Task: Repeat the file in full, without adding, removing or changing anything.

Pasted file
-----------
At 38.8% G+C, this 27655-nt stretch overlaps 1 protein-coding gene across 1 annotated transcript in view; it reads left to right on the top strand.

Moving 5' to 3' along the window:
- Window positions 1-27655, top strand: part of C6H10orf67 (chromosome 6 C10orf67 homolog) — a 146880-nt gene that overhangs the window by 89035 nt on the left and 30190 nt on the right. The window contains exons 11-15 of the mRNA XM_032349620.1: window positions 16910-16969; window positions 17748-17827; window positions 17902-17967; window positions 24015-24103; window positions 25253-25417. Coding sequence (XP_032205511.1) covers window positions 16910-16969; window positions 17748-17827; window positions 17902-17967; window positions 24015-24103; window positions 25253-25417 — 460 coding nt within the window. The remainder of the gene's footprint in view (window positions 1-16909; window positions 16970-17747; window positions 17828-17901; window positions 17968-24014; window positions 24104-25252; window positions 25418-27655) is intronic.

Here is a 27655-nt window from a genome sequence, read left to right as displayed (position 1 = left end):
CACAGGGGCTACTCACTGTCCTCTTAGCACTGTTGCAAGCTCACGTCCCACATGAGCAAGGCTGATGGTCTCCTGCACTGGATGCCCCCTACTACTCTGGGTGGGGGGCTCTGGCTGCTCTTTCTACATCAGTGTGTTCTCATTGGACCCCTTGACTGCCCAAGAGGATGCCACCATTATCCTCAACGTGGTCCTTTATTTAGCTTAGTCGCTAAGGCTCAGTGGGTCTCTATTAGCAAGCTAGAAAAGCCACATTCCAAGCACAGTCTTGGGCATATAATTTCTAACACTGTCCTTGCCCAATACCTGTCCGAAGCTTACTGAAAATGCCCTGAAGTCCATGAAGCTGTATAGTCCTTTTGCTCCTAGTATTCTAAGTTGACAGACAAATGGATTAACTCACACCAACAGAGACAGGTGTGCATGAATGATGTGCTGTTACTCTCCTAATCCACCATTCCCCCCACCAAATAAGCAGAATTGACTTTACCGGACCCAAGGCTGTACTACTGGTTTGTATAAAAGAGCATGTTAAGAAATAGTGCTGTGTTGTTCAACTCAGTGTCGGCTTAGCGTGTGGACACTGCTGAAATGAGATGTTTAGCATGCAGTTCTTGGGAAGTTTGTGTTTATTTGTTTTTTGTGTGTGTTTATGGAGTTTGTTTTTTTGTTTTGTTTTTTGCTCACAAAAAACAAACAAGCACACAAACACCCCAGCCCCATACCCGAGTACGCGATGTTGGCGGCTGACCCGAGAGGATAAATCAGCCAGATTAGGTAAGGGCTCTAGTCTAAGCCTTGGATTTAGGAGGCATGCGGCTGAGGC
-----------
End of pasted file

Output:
At 38.8% G+C, this 27655-nt stretch overlaps 1 protein-coding gene across 1 annotated transcript in view; it reads left to right on the top strand.

Moving 5' to 3' along the window:
- Window positions 1-27655, top strand: part of C6H10orf67 (chromosome 6 C10orf67 homolog) — a 146880-nt gene that overhangs the window by 89035 nt on the left and 30190 nt on the right. The window contains exons 11-15 of the mRNA XM_032349620.1: window positions 16910-16969; window positions 17748-17827; window positions 17902-17967; window positions 24015-24103; window positions 25253-25417. Coding sequence (XP_032205511.1) covers window positions 16910-16969; window positions 17748-17827; window positions 17902-17967; window positions 24015-24103; window positions 25253-25417 — 460 coding nt within the window. The remainder of the gene's footprint in view (window positions 1-16909; window positions 16970-17747; window positions 17828-17901; window positions 17968-24014; window positions 24104-25252; window positions 25418-27655) is intronic.

Here is a 27655-nt window from a genome sequence, read left to right as displayed (position 1 = left end):
CACAGGGGCTACTCACTGTCCTCTTAGCACTGTTGCAAGCTCACGTCCCACATGAGCAAGGCTGATGGTCTCCTGCACTGGATGCCCCCTACTACTCTGGGTGGGGGGCTCTGGCTGCTCTTTCTACATCAGTGTGTTCTCATTGGACCCCTTGACTGCCCAAGAGGATGCCACCATTATCCTCAACGTGGTCCTTTATTTAGCTTAGTCGCTAAGGCTCAGTGGGTCTCTATTAGCAAGCTAGAAAAGCCACATTCCAAGCACAGTCTTGGGCATATAATTTCTAACACTGTCCTTGCCCAATACCTGTCCGAAGCTTACTGAAAATGCCCTGAAGTCCATGAAGCTGTATAGTCCTTTTGCTCCTAGTATTCTAAGTTGACAGACAAATGGATTAACTCACACCAACAGAGACAGGTGTGCATGAATGATGTGCTGTTACTCTCCTAATCCACCATTCCCCCCACCAAATAAGCAGAATTGACTTTACCGGACCCAAGGCTGTACTACTGGTTTGTATAAAAGAGCATGTTAAGAAATAGTGCTGTGTTGTTCAACTCAGTGTCGGCTTAGCGTGTGGACACTGCTGAAATGAGATGTTTAGCATGCAGTTCTTGGGAAGTTTGTGTTTATTTGTTTTTTGTGTGTGTTTATGGAGTTTGTTTTTTTGTTTTGTTTTTTGCTCACAAAAAACAAACAAGCACACAAACACCCCAGCCCCATACCCGAGTACGCGATGTTGGCGGCTGACCCGAGAGGATAAATCAGCCAGATTAGGTAAGGGCTCTAGTCTAAGCCTTGGATTTAGGAGGCATGCGGCTGAGGC